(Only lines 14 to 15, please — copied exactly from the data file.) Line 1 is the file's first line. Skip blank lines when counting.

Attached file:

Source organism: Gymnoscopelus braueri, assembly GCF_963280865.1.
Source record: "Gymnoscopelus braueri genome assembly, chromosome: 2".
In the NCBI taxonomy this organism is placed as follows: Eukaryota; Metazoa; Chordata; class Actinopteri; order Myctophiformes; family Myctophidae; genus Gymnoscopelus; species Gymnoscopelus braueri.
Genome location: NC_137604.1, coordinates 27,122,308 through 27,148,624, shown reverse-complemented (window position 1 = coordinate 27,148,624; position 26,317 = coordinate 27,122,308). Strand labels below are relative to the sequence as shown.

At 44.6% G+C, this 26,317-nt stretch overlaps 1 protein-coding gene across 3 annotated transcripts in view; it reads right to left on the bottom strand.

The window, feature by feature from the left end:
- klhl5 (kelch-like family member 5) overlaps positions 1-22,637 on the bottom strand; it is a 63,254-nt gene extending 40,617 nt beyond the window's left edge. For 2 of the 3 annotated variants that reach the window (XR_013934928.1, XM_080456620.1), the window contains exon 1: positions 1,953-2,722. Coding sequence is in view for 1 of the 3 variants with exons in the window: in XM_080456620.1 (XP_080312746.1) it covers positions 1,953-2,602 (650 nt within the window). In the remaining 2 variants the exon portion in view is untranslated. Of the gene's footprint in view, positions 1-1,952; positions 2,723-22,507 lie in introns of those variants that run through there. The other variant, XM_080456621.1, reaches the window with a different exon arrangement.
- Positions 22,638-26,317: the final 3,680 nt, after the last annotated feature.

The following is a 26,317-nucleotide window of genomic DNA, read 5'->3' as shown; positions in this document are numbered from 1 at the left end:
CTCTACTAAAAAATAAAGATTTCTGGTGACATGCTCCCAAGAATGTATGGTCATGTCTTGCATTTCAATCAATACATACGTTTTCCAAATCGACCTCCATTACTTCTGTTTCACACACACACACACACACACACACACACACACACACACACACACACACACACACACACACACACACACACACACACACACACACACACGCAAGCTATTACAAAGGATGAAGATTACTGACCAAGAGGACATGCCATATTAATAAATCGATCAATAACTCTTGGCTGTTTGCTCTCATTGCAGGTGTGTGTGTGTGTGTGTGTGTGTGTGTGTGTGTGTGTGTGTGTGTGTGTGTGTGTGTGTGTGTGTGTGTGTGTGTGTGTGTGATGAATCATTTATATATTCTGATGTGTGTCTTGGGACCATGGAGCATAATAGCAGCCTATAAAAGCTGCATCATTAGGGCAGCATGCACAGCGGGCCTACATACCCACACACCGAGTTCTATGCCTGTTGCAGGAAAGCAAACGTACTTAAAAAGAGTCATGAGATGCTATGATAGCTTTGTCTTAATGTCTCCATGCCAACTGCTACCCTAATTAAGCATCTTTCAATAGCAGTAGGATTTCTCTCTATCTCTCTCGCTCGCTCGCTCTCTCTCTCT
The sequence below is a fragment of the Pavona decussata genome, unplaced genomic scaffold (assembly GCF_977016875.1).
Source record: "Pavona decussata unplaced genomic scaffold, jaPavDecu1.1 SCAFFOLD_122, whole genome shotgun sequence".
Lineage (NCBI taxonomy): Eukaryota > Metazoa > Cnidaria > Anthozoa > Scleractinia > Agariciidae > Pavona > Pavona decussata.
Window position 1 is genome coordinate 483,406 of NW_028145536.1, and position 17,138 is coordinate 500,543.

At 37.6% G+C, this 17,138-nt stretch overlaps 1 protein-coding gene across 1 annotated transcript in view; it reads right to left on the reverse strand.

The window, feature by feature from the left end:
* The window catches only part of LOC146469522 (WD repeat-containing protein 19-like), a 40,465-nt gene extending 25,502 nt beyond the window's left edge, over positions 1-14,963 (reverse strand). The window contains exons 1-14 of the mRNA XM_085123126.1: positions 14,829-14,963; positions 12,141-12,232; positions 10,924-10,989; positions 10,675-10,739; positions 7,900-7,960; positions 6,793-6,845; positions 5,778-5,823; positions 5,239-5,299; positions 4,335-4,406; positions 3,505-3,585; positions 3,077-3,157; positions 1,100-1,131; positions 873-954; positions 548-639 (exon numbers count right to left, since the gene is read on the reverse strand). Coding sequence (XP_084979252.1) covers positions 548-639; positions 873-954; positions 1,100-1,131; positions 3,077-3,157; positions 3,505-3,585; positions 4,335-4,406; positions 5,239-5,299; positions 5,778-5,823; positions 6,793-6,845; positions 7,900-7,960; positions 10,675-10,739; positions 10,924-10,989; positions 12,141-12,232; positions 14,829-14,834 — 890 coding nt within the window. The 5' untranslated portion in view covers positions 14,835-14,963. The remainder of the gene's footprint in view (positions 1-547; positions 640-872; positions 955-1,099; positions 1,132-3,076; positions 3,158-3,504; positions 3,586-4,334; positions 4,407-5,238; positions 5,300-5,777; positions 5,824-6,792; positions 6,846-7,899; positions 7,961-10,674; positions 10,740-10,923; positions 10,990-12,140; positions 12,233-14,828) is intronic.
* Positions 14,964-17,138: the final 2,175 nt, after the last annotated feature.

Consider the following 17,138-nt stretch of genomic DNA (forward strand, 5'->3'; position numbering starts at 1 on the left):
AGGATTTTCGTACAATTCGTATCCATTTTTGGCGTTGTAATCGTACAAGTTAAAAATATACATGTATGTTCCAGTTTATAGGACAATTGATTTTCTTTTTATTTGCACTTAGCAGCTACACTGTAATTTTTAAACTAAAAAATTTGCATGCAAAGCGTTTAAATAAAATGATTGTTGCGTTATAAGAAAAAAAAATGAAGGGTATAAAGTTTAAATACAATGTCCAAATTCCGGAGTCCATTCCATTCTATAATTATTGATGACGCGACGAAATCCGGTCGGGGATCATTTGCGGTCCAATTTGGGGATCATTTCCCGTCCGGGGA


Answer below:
Window position 1 is genome coordinate 483,406 of NW_028145536.1, and position 17,138 is coordinate 500,543.

At 37.6% G+C, this 17,138-nt stretch overlaps 1 protein-coding gene across 1 annotated transcript in view; it reads right to left on the reverse strand.